What is comparative negligence, and how does it affect my Texas car accident case?

Every day, we interact with those around us. Even if passively, when we go out in public, we have the power and influence to change the lives of others. When we wait in line at the grocery store, take a run through the park, or have dinner at a restaurant, even our simple actions can affect those around us. This is perhaps no more true than when we get behind the wheel of a car and take to the road. Drivers have a special responsibility to take care and act reliably on the road. When a driver fails to live up to that responsibility, other drivers and passengers can be seriously hurt or even killed. The law allows those victims to pursue a personal injury case to hold careless and negligent drivers accountable for their actions. Every state, however, takes a different approach to what it deems appropriate in an accident case. In Texas, state laws follow the convention of comparative negligence. This method for determining fault is key to understanding what a personal injury claim can mean for you.

What Is Comparative Negligence?

Every accident happens for a reason. Sometimes, an accident is just an accident, and no amount of care could have prevented it. Many other times, however, a driver acted in a careless manner and caused the crash. A personal injury case seeks to show that a driver was at fault and hold that person accountable through compensation to the injured party. To be successful, a personal injury case must show that a person acted in a negligent manner to Black and White Negligence Stampcause the crash. In general, negligence is regarded as failure to take reasonable care in action. Comparative negligence understands that every situation is unique, and one person may not be entirely to blame for an accident.

Under comparative negligence rules, the accident is assessed by the courts or an insurance company, and a degree of blame is assigned to each party. If a driver failed to yield at an intersection and crashed into a second driver, the first driver would be at fault. However, if the second driver was traveling 10 mph over the speed limit at the time, that driver would share some portion of the blame. For example, the driver who failed to yield may be 85 percent responsible, while the speeding driver would be 15 percent responsible.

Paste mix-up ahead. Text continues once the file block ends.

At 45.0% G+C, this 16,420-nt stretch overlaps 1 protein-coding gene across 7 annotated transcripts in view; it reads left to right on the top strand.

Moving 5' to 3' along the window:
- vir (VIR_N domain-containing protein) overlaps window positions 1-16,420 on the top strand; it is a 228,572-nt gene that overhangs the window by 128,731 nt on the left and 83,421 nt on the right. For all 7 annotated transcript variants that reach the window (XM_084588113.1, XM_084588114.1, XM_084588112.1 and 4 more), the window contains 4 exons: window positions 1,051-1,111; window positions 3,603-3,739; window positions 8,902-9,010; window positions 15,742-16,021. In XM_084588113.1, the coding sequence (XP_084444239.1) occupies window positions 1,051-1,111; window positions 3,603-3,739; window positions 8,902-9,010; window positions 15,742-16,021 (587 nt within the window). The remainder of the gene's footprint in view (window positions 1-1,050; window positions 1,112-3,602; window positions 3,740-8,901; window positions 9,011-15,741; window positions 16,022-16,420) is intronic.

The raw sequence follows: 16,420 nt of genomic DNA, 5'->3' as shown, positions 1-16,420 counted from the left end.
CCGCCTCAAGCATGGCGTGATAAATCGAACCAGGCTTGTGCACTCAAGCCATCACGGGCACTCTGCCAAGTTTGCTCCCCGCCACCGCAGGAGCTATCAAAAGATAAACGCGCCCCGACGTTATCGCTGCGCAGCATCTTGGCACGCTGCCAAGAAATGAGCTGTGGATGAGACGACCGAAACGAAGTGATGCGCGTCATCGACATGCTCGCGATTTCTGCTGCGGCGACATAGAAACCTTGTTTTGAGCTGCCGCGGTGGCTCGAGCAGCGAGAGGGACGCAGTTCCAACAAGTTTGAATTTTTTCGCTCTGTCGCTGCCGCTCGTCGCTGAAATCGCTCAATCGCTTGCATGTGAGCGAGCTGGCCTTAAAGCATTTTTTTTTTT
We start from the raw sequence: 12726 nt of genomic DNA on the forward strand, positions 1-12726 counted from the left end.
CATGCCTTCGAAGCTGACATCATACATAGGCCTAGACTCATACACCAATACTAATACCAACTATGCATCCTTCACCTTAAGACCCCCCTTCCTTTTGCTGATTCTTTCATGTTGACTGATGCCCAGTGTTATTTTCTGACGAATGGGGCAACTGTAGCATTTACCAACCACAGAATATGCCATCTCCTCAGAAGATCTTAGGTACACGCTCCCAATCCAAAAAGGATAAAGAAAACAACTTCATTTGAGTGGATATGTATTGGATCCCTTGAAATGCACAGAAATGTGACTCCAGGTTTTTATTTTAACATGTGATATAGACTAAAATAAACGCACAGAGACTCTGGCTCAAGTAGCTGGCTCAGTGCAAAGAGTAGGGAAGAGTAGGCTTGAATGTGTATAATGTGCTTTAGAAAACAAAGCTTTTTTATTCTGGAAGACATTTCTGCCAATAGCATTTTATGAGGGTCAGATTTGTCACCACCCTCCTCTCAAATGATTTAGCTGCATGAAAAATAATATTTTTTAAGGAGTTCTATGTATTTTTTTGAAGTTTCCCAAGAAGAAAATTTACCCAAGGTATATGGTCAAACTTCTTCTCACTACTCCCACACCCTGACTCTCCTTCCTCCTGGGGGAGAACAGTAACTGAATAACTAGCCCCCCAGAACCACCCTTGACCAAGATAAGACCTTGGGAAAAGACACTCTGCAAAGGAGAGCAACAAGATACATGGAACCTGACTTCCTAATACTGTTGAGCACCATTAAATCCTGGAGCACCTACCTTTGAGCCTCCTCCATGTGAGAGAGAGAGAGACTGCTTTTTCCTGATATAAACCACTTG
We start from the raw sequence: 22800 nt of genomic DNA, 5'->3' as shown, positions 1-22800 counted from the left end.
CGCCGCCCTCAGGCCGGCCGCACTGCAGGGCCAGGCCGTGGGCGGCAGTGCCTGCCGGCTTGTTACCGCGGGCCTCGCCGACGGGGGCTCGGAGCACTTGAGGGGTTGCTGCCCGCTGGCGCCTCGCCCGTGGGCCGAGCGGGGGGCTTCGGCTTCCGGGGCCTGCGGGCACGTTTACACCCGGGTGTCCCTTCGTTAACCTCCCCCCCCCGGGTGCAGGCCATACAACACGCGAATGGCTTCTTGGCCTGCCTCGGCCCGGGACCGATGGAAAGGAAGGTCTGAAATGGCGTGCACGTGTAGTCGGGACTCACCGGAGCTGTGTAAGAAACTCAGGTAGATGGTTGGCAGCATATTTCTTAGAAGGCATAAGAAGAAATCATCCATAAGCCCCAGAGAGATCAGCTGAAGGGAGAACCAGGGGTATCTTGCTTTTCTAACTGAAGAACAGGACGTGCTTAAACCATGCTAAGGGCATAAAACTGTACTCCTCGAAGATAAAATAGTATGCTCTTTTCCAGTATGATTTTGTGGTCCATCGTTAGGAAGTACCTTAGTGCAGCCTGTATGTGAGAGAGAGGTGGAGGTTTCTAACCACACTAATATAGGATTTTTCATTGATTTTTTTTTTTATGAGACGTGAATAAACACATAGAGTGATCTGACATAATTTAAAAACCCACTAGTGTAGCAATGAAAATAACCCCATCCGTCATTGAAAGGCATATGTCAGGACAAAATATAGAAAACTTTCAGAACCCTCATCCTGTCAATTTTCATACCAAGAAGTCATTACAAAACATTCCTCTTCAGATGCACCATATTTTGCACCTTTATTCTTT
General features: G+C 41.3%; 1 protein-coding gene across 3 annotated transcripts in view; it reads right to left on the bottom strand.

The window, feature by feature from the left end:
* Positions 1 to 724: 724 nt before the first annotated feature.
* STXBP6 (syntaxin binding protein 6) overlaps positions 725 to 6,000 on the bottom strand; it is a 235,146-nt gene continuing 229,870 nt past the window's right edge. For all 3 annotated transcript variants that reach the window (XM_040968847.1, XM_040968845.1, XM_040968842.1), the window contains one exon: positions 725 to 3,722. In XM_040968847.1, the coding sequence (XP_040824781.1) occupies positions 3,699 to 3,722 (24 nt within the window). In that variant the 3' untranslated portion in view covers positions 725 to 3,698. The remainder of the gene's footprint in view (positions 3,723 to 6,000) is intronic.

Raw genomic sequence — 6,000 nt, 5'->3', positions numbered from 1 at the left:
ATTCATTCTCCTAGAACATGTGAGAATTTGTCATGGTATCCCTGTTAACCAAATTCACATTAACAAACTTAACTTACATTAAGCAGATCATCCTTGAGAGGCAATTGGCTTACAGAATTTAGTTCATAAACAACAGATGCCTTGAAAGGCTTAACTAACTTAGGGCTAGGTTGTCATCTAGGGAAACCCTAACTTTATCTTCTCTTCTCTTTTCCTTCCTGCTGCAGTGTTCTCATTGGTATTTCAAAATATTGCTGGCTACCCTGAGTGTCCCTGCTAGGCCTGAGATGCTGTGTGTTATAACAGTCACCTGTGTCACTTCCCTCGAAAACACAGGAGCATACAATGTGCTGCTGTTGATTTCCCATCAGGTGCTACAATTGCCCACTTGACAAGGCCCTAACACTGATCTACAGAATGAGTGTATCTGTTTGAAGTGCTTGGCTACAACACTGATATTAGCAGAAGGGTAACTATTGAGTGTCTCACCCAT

Determining Compensation Under Comparative Negligence Rules

The determination of fault is important to compensation in a car accident case. Texas follows the system of modified comparative negligence, which means the at-fault driver does not have to take responsibility for the victim’s share of the blame. This is referred to as proportionate responsibility, and any compensation awarded to the victim is reduced by his percentage of fault. Let’s say the victim in the previous example was awarded $100,000. That amount would be reduced by his portion of the fault (15 percent), and he would receive $85,000.

Can I Still Pursue a Claim If I am Partly to Blame for the Accident?

This system protects both the victim and the at-fault driver from having to bear an unnecessary burden. Ideally, each party takes responsibility for only the role he played in the accident. So, a victim is allowed to pursue a legal claim even if they are partially at fault. This can change, however, depending on one’s level of fault. In Texas, if you are found to be more than 50 percent at fault, you may not pursue a claim against the other driver.

An Experienced Texas Accident Attorney Can Help Protect Your Interests

As a result, the determination of fault in a modified comparative negligence case can be critical. It can dictate how much compensation a victim can receive or even if a victim can obtain compensation at all. For the injured parties and their families, that compensation can be vital in securing proper medical care and ensuring the financial stability of the family. At Kennedy Hodges, LLP, we understand how important these cases can be. Our experienced legal team can help ensure the best outcome for a personal injury case by investigating the accident, securing expert witnesses, filing appropriate court paperwork, negotiating with insurance companies, or even taking the case to trial.

Often, victims are left to face mounting bills, missed work, and painful recoveries. When you or someone you love are injured in a car accident, you should have the time and energy to focus on what really matters—recovering both physically and emotionally. Call the knowledgeable lawyers at Kennedy Hodges, LLP, today to at 855-947-0707 learn more about how we can help ease your burden and help you seek the justice and compensation you deserve.

 

David W. Hodges
David Hodges is a founding partner of Kennedy Hodges. He focuses his practice on personal injury claims.